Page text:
Characterization of ACC oxidase from the leaves of Malus domestica Borkh. (apple) : a thesis presented in partial fulfilment of the requirements for the degree of Doctor of Philosophy in Plant Biochemistry and Molecular Biology, Institute of Molecular BioSciences, Massey University, Palmerston North, New Zealand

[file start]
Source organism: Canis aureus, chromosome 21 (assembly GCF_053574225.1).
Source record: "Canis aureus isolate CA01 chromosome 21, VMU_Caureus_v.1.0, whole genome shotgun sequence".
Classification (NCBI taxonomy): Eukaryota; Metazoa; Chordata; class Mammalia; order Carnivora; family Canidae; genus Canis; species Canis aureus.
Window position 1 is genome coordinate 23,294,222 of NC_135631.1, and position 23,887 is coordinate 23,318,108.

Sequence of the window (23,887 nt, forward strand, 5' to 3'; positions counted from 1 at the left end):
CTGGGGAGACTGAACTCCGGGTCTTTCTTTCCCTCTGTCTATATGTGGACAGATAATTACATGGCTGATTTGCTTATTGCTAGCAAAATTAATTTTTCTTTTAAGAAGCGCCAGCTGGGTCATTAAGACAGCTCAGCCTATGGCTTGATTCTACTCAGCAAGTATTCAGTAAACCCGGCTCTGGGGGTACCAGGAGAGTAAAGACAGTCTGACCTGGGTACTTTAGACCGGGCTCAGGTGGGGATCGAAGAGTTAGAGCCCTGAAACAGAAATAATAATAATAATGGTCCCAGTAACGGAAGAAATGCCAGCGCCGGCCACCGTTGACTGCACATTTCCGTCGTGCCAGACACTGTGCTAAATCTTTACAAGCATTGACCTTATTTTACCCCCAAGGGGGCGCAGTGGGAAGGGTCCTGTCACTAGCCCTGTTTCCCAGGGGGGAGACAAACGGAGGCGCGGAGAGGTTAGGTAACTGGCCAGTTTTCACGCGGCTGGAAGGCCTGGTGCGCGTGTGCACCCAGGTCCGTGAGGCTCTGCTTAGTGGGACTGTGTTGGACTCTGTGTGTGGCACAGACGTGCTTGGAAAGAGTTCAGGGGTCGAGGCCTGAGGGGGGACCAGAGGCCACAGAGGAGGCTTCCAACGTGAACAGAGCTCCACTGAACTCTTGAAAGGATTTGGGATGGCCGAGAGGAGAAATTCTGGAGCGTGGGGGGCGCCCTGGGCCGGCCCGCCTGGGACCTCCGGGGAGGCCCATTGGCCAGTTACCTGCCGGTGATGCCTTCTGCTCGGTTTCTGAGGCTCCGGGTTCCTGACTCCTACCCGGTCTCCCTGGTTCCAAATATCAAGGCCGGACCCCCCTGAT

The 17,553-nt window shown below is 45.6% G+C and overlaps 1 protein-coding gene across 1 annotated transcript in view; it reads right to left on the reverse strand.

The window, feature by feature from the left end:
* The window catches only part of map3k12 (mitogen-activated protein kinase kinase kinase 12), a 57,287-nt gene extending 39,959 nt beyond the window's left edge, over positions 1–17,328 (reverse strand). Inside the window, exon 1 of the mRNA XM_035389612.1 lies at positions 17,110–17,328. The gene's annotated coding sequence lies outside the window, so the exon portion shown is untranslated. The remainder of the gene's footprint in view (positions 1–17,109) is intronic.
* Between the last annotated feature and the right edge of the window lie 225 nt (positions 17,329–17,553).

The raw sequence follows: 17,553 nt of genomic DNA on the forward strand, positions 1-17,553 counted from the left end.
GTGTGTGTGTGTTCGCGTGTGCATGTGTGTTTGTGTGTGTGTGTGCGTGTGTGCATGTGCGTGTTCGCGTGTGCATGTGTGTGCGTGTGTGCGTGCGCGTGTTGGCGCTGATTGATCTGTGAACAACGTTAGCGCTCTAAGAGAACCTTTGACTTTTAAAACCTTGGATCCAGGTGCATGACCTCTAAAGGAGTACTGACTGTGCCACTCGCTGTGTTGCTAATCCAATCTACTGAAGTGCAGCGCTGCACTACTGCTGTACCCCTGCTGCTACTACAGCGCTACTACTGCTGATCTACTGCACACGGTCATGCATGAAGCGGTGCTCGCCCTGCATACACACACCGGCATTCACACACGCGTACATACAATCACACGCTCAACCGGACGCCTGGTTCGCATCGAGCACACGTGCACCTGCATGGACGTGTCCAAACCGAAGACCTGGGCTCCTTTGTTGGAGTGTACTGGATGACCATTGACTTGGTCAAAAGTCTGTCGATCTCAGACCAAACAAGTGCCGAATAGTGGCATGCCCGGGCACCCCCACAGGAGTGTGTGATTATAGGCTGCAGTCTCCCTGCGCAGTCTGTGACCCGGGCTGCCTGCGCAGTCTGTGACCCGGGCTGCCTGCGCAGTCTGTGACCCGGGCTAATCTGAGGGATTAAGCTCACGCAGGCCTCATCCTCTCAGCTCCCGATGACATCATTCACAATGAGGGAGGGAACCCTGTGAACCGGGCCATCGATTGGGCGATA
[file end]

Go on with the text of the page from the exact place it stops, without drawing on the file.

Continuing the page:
The expression, accumulation and kinetic properties of 1 -aminocyclopropane- 1 -carboxylic acid (ACC) oxidase (ACO), the enzyme which catalyses the final step in the ACC-dependent pathway of ethylene biosynthesis in plants, is examined. The investigation is divided into three sections: (i) identification of two ACO genes in apple leaf tissue, designated MD-ACO2 and MD-ACO3, (ii) kinetic analyses of each of the three isoforms of ACO in apple (MD-ACO1, MD-ACO2 and MD-ACO3) expressed in E. coli, and (iii) temporal and developmental expression in vivo of each of the ACO genes and accumulation of the corresponding gene products in leaf and fruit tissue. The coding regions of putative ACO gene transcripts were generated from leaf tissue using RT-PCR. Sequence alignments and interrogation of the expressed sequence tags (ESTs) database indicated that the entire open reading frame (ORF) sequences were encoded by two distinct genes, and these are designated MD-ACO2 and MD-ACO3. A third ACO gene had been identified in apple by other research workers previously, and designated MD-ACO1. Differences are obvious in the number of base-pairs (bp) constituting the entire ORF of MD-ACO1 (942 bp), MD-ACO2 (990 bp) and MD-ACO3 (966 bp). MD-ACO1 and MD-ACO2 share a close nucleotide sequence identity of 93.9 % in the ORF but diverge in the 3' untranslated regions (3' -UTR) (69.5 %). In contrast, MD-ACO3 shares a lower sequence identity with both MD-ACO1 (78.5 %) and MD-ACO2 (77.8 %) in the ORF, and in the 3'-UTR (MD-ACO1, 68.4 %; MD-ACO2, 71 %). A comparison of the gene structures show that the endonuclease restriction sites are unique to each individual MD-ACO sequence. Genomic Southern analysis, using probes spanning the 3'-UTR and the 3'-end of the coding region confirmed that MD-ACO3 is encoded by a distinct gene. However, while the distinction between MD-ACO1 and MD-ACO2 is not as definitive, different gene expression patterns adds credence to their distinctiveness. Each of the three deduced amino acid sequences contain all of the residues hitherto reported to be necessary for maximal ACO activity. Expression of MD-ACO1, MD-ACO2 and MD-ACO3 as fusion proteins in E. coli was induced using isopropy1-β-D-thiogalactopyranoside (IPTG), the recombinant proteins purified by nickel-nitrilotriacetic acid (NiNTA) affinity chromatography and the products had predicted masses determined from the nucleotide sequences, including the His-tag of 38.53 kDa (MD-ACO1), 40.39 kDa (MD-ACO2) and 39.3 kDa (MD-ACO3). Polyclonal antibodies were raised against the MD-ACO3 fusion in rabbit for western blot analysis. Antibodies had been raised previously against recombinant MD-ACO1, and while it was considered likely the MD-ACO2 would be recognized by the MD-ACO1 antibodies, MD-ACO2 does not appear to be recognized in vivo by the antibody. Analyses of the kinetic properties of the three apple ACOs was undertaken. Apparent Michaelis constants (Km) of 89.39 μM (MD-ACO1), 401.03 μM (MD-ACO2) and 244.5 μM (MD-ACO3) have been determined which suggests differences in the affinity of each enzyme for the substrate ACC. Maximum velocity (Vmax) was determined for MD-ACO1 (15.15 nmol), MD-ACO2 (12.94 nmol) and MD-ACO3 (18.94 nmol). The catalytic constant (Kcat) was determined for MD-ACO1 (6.6 x 10-2), MD-ACO2 (3.44 x 10-2) and for MD-ACO3 (9.14 x 10-2), with kcat/Km(μM s-1) values of 7.38 x 10-4 μM s-1 (MD-ACO1), 0.86 x 10-4 M s-1 (MD-ACO2) and 3.8 x 10-4 μM s-1 (MD-ACO3). The optimal pH for MD-ACO1 was 7.0 - 7.5, MD-ACO2 7.5 - 8.0 and MD-ACO3 7.0 - 8.0. All three isoforms exhibited absolute requirements for the co-substrate ascorbate in vitro with optimal activity at 30 mM. Similarly, ferrous iron (FeSO4.7H20; of 15 - 25 μM) and sodium bicarbonate (NaHCO3; of 30 mM) were required for optimal activity, and were the same for all isoforms. No significant difference in thermostability was found in this study between the MD-ACO isoforms at the P = 0.05 level. However, the activities of the enzyme differed significantly between temperatures over time. In vivo expression of each of the ACO genes in leaf tissue determined using RT-PCR and cDNA Southern analysis reveal that both MD-ACO2 and MD-ACO3 are expressed in young leaf tissue and in mature leaf tissue. While MD-ACO3 is expressed predominantly in young leaf tissue, MD-ACO2 (in common with MD-ACO1) is expressed predominantly in mature fruit tissue. None of the MD-ACOs were observed to be senescence associated genes (SAG). MD-ACO3 protein accumulated predominantly in young leaf tissue and less intensely in both mature leaf tissue and young fruit tissue, while MD-ACO1 accumulated only in mature fruit tissue. For the developmental studies, samples were collected at approximately 11 am in this study. MD-ACO2 and MD-ACO3 were also expressed in leaf tissue collected over a 24 h period in the spring and also in the autumn. For both genes transcripts accumulated in the presence of fruit but tended to disappear in the absence of fruit. These results show that MD-ACO1, MD-ACO2 and MD-ACO3 are differentially expressed, and that MD-ACO3 is encoded by a gene distinct from MD-ACO1 and MD-ACO2. MD-ACO1 and MD-ACO2 are either allelic forms of the same gene or closely clustered. Although there is some variation in kinetic properties which may reflect different physiological environments, they do not vary greatly.